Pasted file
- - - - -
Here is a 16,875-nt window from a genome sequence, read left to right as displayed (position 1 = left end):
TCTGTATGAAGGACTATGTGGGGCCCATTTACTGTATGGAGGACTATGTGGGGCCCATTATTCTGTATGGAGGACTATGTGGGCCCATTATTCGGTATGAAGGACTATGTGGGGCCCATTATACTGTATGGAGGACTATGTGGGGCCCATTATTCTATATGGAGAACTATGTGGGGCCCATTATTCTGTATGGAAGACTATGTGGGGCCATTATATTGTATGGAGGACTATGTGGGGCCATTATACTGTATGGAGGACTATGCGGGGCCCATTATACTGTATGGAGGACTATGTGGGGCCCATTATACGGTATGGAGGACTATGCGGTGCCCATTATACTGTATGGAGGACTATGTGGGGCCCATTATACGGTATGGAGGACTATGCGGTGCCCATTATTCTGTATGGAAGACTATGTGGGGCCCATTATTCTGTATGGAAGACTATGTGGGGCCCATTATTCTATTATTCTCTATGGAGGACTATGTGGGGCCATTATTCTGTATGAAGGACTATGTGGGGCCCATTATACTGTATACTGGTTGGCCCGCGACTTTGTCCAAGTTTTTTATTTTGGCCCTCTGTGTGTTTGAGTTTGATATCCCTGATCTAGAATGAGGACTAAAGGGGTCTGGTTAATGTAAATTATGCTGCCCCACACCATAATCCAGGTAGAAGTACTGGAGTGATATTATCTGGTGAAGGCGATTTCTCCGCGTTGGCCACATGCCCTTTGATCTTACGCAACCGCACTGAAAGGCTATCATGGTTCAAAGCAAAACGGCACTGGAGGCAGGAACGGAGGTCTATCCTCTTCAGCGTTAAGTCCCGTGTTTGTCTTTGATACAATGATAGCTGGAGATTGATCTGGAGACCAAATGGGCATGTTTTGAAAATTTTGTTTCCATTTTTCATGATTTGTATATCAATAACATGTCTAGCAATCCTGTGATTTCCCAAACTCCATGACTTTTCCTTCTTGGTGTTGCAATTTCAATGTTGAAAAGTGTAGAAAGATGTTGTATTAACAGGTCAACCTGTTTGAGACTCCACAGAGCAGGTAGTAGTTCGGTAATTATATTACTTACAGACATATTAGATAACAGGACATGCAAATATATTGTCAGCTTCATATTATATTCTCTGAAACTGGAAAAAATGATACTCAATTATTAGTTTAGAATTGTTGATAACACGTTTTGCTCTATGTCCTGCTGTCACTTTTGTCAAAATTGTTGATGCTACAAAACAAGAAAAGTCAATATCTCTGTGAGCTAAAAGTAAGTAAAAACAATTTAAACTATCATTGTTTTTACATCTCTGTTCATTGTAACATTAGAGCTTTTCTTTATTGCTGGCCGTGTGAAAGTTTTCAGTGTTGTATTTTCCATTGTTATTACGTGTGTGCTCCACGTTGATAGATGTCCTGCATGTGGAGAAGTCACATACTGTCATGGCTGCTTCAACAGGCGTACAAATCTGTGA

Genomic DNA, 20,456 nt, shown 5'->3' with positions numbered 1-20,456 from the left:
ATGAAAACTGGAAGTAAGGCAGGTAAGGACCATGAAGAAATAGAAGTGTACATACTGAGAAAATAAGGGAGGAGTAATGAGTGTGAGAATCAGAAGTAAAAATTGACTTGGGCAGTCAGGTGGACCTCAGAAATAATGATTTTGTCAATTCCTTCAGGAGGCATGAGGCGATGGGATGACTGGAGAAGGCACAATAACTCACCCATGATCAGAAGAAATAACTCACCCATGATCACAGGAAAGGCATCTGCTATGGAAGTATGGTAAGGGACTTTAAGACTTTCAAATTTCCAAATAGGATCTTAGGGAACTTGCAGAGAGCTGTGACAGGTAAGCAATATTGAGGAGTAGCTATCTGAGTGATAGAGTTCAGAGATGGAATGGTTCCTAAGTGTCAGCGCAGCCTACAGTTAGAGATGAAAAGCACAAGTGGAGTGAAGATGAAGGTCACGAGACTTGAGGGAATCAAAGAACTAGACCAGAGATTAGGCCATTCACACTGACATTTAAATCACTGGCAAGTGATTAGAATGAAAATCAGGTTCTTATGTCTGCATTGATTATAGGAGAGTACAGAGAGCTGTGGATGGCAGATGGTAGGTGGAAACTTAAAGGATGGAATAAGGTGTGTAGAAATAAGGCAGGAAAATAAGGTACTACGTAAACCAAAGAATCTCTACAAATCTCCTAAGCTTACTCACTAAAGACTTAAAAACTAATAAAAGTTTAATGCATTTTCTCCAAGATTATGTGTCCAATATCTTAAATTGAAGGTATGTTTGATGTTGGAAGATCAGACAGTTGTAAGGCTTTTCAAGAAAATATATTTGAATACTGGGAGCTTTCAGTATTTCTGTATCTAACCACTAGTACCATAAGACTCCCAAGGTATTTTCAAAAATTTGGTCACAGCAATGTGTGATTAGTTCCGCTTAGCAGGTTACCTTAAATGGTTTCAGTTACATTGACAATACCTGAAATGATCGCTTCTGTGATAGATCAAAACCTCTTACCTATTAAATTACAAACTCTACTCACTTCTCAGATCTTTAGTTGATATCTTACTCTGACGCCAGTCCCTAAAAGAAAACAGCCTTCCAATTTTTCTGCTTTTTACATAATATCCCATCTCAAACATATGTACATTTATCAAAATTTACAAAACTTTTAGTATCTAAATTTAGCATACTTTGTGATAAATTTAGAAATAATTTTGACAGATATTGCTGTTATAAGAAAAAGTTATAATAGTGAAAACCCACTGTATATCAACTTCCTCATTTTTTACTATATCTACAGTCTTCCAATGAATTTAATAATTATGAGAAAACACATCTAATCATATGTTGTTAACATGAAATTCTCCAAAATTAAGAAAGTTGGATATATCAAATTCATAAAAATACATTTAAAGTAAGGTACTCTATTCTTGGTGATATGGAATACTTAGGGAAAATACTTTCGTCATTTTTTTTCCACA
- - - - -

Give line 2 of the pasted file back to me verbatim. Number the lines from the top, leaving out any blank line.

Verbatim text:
TCTGTATGAAGGACTATGTGGGGCCCATTTACTGTATGGAGGACTATGTGGGGCCCATTATTCTGTATGGAGGACTATGTGGGCCCATTATTCGGTATGAAGGACTATGTGGGGCCCATTATACTGTATGGAGGACTATGTGGGGCCCATTATTCTATATGGAGAACTATGTGGGGCCCATTATTCTGTATGGAAGACTATGTGGGGCCATTATATTGTATGGAGGACTATGTGGGGCCATTATACTGTATGGAGGACTATGCGGGGCCCATTATACTGTATGGAGGACTATGTGGGGCCCATTATACGGTATGGAGGACTATGCGGTGCCCATTATACTGTATGGAGGACTATGTGGGGCCCATTATACGGTATGGAGGACTATGCGGTGCCCATTATTCTGTATGGAAGACTATGTGGGGCCCATTATTCTGTATGGAAGACTATGTGGGGCCCATTATTCTATTATTCTCTATGGAGGACTATGTGGGGCCATTATTCTGTATGAAGGACTATGTGGGGCCCATTATACTGTATACTGGTTGGCCCGCGACTTTGTCCAAGTTTTTTATTTTGGCCCTCTGTGTGTTTGAGTTTGATATCCCTGATCTAGAATGAGGACTAAAGGGGTCTGGTTAATGTAAATTATGCTGCCCCACACCATAATCCAGGTAGAAGTACTGGAGTGATATTATCTGGTGAAGGCGATTTCTCCGCGTTGGCCACATGCCCTTTGATCTTACGCAACCGCACTGAAAGGCTATCATGGTTCAAAGCAAAACGGCACTGGAGGCAGGAACGGAGGTCTATCCTCTTCAGCGTTAAGTCCCGTGTTTGTCTTTGATACAATGATAGCTGGAGATTGATCTGGAGACCAAATGGGCATGTTTTGAAAATTTTGTTTCCATTTTTCATGATTTGTATATCAATAACATGTCTAGCAATCCTGTGATTTCCCAAACTCCATGACTTTTCCTTCTTGGTGTTGCAATTTCAATGTTGAAAAGTGTAGAAAGATGTTGTATTAACAGGTCAACCTGTTTGAGACTCCACAGAGCAGGTAGTAGTTCGGTAATTATATTACTTACAGACATATTAGATAACAGGACATGCAAATATATTGTCAGCTTCATATTATATTCTCTGAAACTGGAAAAAATGATACTCAATTATTAGTTTAGAATTGTTGATAACACGTTTTGCTCTATGTCCTGCTGTCACTTTTGTCAAAATTGTTGATGCTACAAAACAAGAAAAGTCAATATCTCTGTGAGCTAAAAGTAAGTAAAAACAATTTAAACTATCATTGTTTTTACATCTCTGTTCATTGTAACATTAGAGCTTTTCTTTATTGCTGGCCGTGTGAAAGTTTTCAGTGTTGTATTTTCCATTGTTATTACGTGTGTGCTCCACGTTGATAGATGTCCTGCATGTGGAGAAGTCACATACTGTCATGGCTGCTTCAACAGGCGTACAAATCTGTGA